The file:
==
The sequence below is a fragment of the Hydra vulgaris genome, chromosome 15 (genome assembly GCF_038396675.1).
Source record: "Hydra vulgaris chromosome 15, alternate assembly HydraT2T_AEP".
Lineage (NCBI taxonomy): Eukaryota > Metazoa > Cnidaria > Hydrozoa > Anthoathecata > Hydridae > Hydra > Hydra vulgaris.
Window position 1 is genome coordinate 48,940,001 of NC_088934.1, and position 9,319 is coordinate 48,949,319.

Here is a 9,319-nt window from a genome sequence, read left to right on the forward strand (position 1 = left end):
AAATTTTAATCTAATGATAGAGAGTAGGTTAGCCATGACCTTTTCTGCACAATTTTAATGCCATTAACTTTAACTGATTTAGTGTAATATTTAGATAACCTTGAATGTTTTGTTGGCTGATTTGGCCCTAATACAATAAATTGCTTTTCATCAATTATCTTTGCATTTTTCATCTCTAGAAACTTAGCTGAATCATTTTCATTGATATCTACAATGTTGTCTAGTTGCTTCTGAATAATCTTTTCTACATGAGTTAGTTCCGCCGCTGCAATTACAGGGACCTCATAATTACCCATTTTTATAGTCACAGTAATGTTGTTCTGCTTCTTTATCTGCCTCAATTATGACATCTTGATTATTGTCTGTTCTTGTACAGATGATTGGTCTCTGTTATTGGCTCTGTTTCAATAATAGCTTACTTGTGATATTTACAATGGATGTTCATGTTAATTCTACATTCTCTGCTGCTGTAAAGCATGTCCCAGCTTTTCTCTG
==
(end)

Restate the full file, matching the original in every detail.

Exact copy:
The sequence below is a fragment of the Hydra vulgaris genome, chromosome 15 (genome assembly GCF_038396675.1).
Source record: "Hydra vulgaris chromosome 15, alternate assembly HydraT2T_AEP".
Lineage (NCBI taxonomy): Eukaryota > Metazoa > Cnidaria > Hydrozoa > Anthoathecata > Hydridae > Hydra > Hydra vulgaris.
Window position 1 is genome coordinate 48,940,001 of NC_088934.1, and position 9,319 is coordinate 48,949,319.

Here is a 9,319-nt window from a genome sequence, read left to right on the forward strand (position 1 = left end):
AAATTTTAATCTAATGATAGAGAGTAGGTTAGCCATGACCTTTTCTGCACAATTTTAATGCCATTAACTTTAACTGATTTAGTGTAATATTTAGATAACCTTGAATGTTTTGTTGGCTGATTTGGCCCTAATACAATAAATTGCTTTTCATCAATTATCTTTGCATTTTTCATCTCTAGAAACTTAGCTGAATCATTTTCATTGATATCTACAATGTTGTCTAGTTGCTTCTGAATAATCTTTTCTACATGAGTTAGTTCCGCCGCTGCAATTACAGGGACCTCATAATTACCCATTTTTATAGTCACAGTAATGTTGTTCTGCTTCTTTATCTGCCTCAATTATGACATCTTGATTATTGTCTGTTCTTGTACAGATGATTGGTCTCTGTTATTGGCTCTGTTTCAATAATAGCTTACTTGTGATATTTACAATGGATGTTCATGTTAATTCTACATTCTCTGCTGCTGTAAAGCATGTCCCAGCTTTTCTCTG